Americans are enjoying an era of peace and prosperity not seen since the 1950s. Perhaps this golden age will prove to be short-lived, but while it lasts, we would do well to ask: How did it come about?
President Clinton and the Republican Congress are both trying to take credit for the robust health of the economy. But, E.J., you have to admit that these guys are just surfing a wave that none of them created.
Today's politicians tout the historic significance of the recent budget deal. They tell us it will balance the budget for the first time in decades. Ironically, without the budget compromise, the budget would balance itself even faster.
When we consider the ingredients of the current boom--the taming of inflation, the revival of economic growth, the restructuring of the economy, the reduction of the deficit, the opening up of world markets, the peaceful climate generated by the end of the Cold War--we see that in virtually every case, the turning point came in the 1980s.
Yes, it's true. Ronald Reagan is the man most responsible for America's economic restoration. Few are willing to credit his achievement because most people--and especially intellectuals--accept the facile stereotype of Reagan as an intellectual lightweight who napped on the job and was too detached from the daily operations of government to have a lasting impact.
Like most stereotypes, this one contains an element of truth. But it misses the broader point, which is that Reagan made the critical choices that led to America's victory in the Cold War and the restoration of the economy after a long period of stagflation and indefinable malaise.
Reagan initiated a massive military buildup to counter the Soviet threat, and secured sharp across-the-board tax cuts to stimulate economic growth. (The top tax rate plummeted from 70 percent to 28 percent between 1981 and 1986.) Reagan also supported the restrictive monetary policies of Federal Reserve Chairman Paul Volcker as a necessary strategy to curb the double-digit inflation of the Carter era.
These measures extracted a heavy price. Volcker's tight money policies ended double-digit inflation, the scourge of the 1970s, but at the price of plunging the U.S. economy into a deep recession in 1982. The poverty rate climbed from 12 percent to 15 percent. Unemployment rose from 7 percent to 11 percent. The New York Times dubbed his policies "Reaganomics" and observed that "the stench of failure hangs over Ronald Reagan's White House."
Reagan's critics demanded public-works projects to put Americans back to work. They also called for restrictions on cheap imports to save domestic jobs. Invoking the success of the Japanese, many economists advocated industrial policy-- an elaborate scheme to invest taxpayer money in the "sunrise" industries of the future and to protect jobs in "sunset" industries that were no longer competitive in the world economy.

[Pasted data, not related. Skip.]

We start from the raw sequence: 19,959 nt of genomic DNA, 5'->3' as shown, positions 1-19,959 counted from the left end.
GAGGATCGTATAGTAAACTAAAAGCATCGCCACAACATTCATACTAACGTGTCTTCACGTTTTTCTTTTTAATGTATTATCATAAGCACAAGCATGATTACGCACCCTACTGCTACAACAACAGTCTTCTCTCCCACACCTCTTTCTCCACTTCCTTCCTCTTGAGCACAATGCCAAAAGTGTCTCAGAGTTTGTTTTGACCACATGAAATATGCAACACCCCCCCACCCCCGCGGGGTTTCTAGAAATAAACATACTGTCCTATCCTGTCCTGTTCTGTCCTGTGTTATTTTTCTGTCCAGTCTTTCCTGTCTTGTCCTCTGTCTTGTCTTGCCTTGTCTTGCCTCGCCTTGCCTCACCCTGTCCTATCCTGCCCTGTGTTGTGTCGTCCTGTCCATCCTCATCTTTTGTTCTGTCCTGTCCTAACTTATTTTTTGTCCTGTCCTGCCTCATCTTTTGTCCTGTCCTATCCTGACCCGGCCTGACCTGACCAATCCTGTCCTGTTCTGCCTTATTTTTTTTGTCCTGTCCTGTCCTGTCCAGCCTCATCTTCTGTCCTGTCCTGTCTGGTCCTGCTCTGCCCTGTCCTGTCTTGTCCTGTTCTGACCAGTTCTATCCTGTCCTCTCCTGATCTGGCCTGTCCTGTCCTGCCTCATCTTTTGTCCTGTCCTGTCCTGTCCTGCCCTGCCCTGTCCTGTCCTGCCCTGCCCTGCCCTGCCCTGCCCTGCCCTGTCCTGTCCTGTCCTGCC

Reagan refused to support these short-term solutions. He allowed the economy to go through a painful period of downsizing and restructuring. In the depths of the 1982 recession, Reagan urged Americans to "stay the course" in the confidence that things would get better.
Eventually, they did. In 1983, the economy turned around and went into a 15-year boom, interrupted only by the mild Bush recession of 1990-1991. Nearly 20 million new jobs were created between 1983 and 1989, with another 10 million since then. With typical panache, Reagan remarked that "the best sign that our economic program is working is that they don't call it Reaganomics anymore."
Reagan's major failure was his inability to arrest the growth of government spending. This, combined with his tax cuts and defense increases, produced the $1.5-trillion deficit of the 1980s. Reagan's critics warned that he was leading the country on an expensive spending spree that would bankrupt future generations. But the deficits of the Reagan years corresponded almost exactly with the amount invested by the Reagan administration in fighting the Cold War.
America won that war. So if future generations must assume the financial burden of the deficits of the 1980s, they also inherit a world in which the threat of nuclear war is vastly reduced. Moreover, the end of the Cold War has meant the opening up of world markets to American companies, contributing to an unprecedented surge in the Dow Jones average from around 800 in 1982 to around 7,500 today.
Reagan's final vindication has come lately in the disappearance of the deficit as a serious concern. The current deficit is around $20 billion, and economists tell us that the budget will soon balance itself, rendering absurd the predictions of many of Reagan's critics (and his own budget director, David Stockman) of "$200 billion deficits as far as the eye can see."
Two factors are responsible for reducing the deficit. The first is the continued vitality of the Reagan boom--a bonanza for the U.S. Treasury. The second is America's huge defense savings as a consequence of winning the Cold War. In real terms, America today is spending around $100 billion less each year on defense than at the height of the Cold War era. Consequently, even the deficit reductions of the 1990s must be largely credited to Reagan's legacy.
Future generations will remember Reagan as a great president. E.J., I know how hard it is for liberals to admit that Reagan was right, because it means that all this time you guys were sadly wrong. But ideological prejudices aside, isn't it only fair that we, who are benefiting enormously from the Reagan legacy, should do the man the honor of acknowledging his achievement during his lifetime?